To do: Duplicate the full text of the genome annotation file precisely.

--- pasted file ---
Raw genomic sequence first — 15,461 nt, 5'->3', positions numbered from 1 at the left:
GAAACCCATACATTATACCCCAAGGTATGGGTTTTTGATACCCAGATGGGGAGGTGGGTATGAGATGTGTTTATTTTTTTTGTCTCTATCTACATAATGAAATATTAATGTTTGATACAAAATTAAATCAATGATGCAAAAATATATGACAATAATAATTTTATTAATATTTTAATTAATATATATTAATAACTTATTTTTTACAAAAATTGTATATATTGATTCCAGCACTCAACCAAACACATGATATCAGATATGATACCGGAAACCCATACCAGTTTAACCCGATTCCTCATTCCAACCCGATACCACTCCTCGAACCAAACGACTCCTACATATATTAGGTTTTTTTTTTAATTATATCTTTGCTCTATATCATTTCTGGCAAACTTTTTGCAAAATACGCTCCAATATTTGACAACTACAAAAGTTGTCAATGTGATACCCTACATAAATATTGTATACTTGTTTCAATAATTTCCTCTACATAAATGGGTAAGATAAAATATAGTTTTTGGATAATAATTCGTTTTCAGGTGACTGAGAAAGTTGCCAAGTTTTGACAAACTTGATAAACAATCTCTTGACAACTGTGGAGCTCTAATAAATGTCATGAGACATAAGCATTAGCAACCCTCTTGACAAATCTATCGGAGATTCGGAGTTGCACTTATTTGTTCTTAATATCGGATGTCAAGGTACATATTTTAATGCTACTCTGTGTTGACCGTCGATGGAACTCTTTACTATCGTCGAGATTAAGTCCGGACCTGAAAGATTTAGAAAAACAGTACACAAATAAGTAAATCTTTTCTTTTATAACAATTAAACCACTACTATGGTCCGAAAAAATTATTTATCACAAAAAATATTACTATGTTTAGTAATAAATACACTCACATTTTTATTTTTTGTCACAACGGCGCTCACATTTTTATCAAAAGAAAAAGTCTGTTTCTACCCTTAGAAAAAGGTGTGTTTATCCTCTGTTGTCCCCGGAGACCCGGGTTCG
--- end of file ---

Raw genomic sequence first — 15,461 nt, 5'->3', positions numbered from 1 at the left:
GAAACCCATACATTATACCCCAAGGTATGGGTTTTTGATACCCAGATGGGGAGGTGGGTATGAGATGTGTTTATTTTTTTTGTCTCTATCTACATAATGAAATATTAATGTTTGATACAAAATTAAATCAATGATGCAAAAATATATGACAATAATAATTTTATTAATATTTTAATTAATATATATTAATAACTTATTTTTTACAAAAATTGTATATATTGATTCCAGCACTCAACCAAACACATGATATCAGATATGATACCGGAAACCCATACCAGTTTAACCCGATTCCTCATTCCAACCCGATACCACTCCTCGAACCAAACGACTCCTACATATATTAGGTTTTTTTTTTAATTATATCTTTGCTCTATATCATTTCTGGCAAACTTTTTGCAAAATACGCTCCAATATTTGACAACTACAAAAGTTGTCAATGTGATACCCTACATAAATATTGTATACTTGTTTCAATAATTTCCTCTACATAAATGGGTAAGATAAAATATAGTTTTTGGATAATAATTCGTTTTCAGGTGACTGAGAAAGTTGCCAAGTTTTGACAAACTTGATAAACAATCTCTTGACAACTGTGGAGCTCTAATAAATGTCATGAGACATAAGCATTAGCAACCCTCTTGACAAATCTATCGGAGATTCGGAGTTGCACTTATTTGTTCTTAATATCGGATGTCAAGGTACATATTTTAATGCTACTCTGTGTTGACCGTCGATGGAACTCTTTACTATCGTCGAGATTAAGTCCGGACCTGAAAGATTTAGAAAAACAGTACACAAATAAGTAAATCTTTTCTTTTATAACAATTAAACCACTACTATGGTCCGAAAAAATTATTTATCACAAAAAATATTACTATGTTTAGTAATAAATACACTCACATTTTTATTTTTTGTCACAACGGCGCTCACATTTTTATCAAAAGAAAAAGTCTGTTTCTACCCTTAGAAAAAGGTGTGTTTATCCTCTGTTGTCCCCGGAGACCCGGGTTCG